Our latest Featured Soloist is a talented freelance developer and engineer from Denver, CO
Before becoming a full-time freelancer, Paul Craciunoiu worked in San Francisco as an entrepreneur and as an engineer for technology startups. He was drawn to the freedom of freelancing and decided to team up with his brother to launch their own freelance development firm.
They work together to solve problems and build products for a variety of companies. Their two-man shop has become so successful that they’re now looking to expand and bring on other freelancers to help them handle incoming projects. Craciunoiu wants to help other freelancers achieve the same level of success and is on the lookout for opportunities to share his knowledge and mentor others.
What kind of services do you offer and what’s your speciality?
We focus on solving difficult technology issues, develop high quality custom software solutions, and build stuff that lasts and that the companies can maintain.
What platforms/languages are you seeing your clients ask for these days?
React, Node.JS and Django.
In your profile, it says that you’re based in two cities–San Francisco and Denver–why?
We both live near Denver. But I lived in the Bay Area for 10 years and my family is there. So I have many clients there and go there often.
You have a partner in your freelance business, what are the benefits of that?
I created it with my brother.
There are many advantages. We work well together. We both have a strong work ethic. The fact he’s my brother is just a cherry on top. We have the personal side, but also the professional side. We can handle a full application because I’m back-end and he’s front-end. So we can take on more complex projects. We can reduce the work hours and share the work, this lets us not get overworked.
Describe your journey that led you to freelancing
Started out of college with Mozilla and got a bug to try and do a startup.
It didn’t quite work out, so I joined some smaller startups to learn. Then I moved into freelance to have flexibility and steady income.
What’s the best thing about freelancing to you?
I can work about half the time and make the same money, or make double what a full-time job would pay.
This allows me to focus on other things as well. Clients also value me and empower me to do my best. When I was an employee, I hit lots of walls in climbing the ladder. As a freelancer, delivering great work is what makes the client happy. Full time employers don’t always recognize and appreciate your value, but direct clients do.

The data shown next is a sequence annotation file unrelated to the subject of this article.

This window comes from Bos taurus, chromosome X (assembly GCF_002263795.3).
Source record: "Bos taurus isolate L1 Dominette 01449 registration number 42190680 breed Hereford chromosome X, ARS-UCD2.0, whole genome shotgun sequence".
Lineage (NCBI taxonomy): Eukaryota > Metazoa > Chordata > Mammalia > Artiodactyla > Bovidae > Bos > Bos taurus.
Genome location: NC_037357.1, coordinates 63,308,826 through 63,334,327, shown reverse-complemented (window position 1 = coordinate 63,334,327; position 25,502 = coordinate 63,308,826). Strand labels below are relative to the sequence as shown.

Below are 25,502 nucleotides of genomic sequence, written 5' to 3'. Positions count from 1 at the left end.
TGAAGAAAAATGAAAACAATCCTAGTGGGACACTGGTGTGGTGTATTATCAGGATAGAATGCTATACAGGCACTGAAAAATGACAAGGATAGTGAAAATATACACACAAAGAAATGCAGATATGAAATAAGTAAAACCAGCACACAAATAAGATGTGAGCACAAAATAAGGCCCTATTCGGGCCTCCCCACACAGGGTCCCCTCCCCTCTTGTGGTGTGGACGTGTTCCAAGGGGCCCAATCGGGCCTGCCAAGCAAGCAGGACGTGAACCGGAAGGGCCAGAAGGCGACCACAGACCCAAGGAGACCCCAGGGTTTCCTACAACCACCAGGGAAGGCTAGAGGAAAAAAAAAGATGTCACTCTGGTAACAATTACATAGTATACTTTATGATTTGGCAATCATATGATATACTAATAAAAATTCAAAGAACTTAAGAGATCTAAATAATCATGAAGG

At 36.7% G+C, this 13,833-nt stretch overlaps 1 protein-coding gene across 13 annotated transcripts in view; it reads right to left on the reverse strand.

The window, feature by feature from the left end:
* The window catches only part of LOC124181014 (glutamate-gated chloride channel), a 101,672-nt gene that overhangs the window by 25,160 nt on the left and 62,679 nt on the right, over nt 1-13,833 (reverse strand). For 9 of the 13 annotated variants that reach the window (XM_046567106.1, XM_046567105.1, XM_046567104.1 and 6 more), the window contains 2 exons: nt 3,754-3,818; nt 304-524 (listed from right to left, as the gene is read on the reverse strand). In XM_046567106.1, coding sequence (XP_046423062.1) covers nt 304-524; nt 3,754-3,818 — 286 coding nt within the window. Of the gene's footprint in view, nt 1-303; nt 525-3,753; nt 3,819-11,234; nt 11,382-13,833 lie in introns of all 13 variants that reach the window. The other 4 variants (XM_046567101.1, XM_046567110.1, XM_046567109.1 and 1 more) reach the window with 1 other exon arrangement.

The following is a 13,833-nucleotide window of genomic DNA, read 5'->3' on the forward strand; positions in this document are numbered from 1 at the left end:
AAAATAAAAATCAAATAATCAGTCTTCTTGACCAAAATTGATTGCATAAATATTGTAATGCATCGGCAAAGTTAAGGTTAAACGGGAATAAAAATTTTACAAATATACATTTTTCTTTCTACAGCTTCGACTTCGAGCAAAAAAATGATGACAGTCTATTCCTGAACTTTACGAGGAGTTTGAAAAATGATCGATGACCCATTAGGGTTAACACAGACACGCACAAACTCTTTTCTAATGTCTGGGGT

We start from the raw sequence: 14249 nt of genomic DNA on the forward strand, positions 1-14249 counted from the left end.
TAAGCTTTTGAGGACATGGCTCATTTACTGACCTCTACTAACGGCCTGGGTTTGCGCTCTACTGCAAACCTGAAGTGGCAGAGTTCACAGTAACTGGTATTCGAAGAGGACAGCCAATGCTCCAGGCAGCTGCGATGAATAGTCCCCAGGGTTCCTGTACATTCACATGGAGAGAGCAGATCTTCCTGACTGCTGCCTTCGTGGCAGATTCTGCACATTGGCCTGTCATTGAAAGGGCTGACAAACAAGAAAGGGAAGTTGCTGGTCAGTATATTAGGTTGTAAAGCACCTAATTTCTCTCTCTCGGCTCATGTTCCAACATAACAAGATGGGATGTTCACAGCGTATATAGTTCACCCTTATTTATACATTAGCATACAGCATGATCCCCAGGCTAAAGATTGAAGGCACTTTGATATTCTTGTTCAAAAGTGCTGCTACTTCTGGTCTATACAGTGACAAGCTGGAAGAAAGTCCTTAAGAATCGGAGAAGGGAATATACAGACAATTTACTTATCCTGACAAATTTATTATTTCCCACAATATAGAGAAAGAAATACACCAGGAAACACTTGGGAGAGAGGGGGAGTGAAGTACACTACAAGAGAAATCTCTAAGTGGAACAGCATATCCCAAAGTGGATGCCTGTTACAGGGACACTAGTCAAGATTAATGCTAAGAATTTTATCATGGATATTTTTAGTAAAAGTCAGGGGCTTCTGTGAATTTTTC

What’s some advice you can offer to other freelancers?
Many freelancers undervalue themselves.
You don’t want to just decide what your full time salary was and shoot to make that. As a freelancer, there are more things you need to do other than just the core work. Keep in mind the work you need to put in on business development, accounting, etc.
I went through Brennan Dunn’s rate course, which was very powerful. It gave me the confidence that I’m on the right path. (You can find a deal for this course in your LocalSolo Perks page). Also ask other friends who have been freelancing for a while to get their perspective. Also, don’t take on shitty clients, it’s not worth it.
What recent work are you most proud of?
A lot of the work I do is confidential, however, I recently built an interface that connected map and video data and reading of sensors. Connecting all of this together in real time, it was an intense data management project. It blows my mind how powerful a browser can be these days to deploy applications. Wish I could tell your audience more about it!
How do you keep the work and new clients coming in?
I have gotten clients through LocalSolo and Hacker News. My website has given me some cold leads as well. I go to conferences and have some clients I have met there.
Personal connections and my own network over the years keeps delivering more work.
What’s your advice in dealing with clients?
Sometimes you have a client who is delinquent on payment. One time a client paid after 6 months.
We kept persisting and eventually they paid. Stay in contact with them in this situation. Sometimes go around the finance department, and ask other contacts in the business to go ask on your behalf. Connecting on a human level will help you get paid.
What’s your freelance tool stack, the tools you can’t live without?
Quickbooks Online for accounting. Slack and email for communications. I still use Freshbooks to track time. My brother uses Timely. We use Trello for our own internal task management.
For client work, it depends on the client, what they are comfortable with. Sometimes Google Sheets, Jira, Github issues.
What’s next for you?
This year we started sub-contracting. We’re looking for kick-ass engineers on React and Django. We’ve started to turn down work, so need to bring more people on.
Another goal is to build a product on our own. We are reserving time this year to do this as one of our projects.
What are common challenges you have faced and how did you overcome them?
I love being a freelancer and have no problem staying motivated working for myself. I’m really interested in mentoring other freelancers, so down the line it would be cool to use a freelance community to get an audience to help become better freelancers.
Check in every few weeks when we’ll highlight another LocalSolo Freelancer. If you’d like to be a featured Soloist, just send us a message.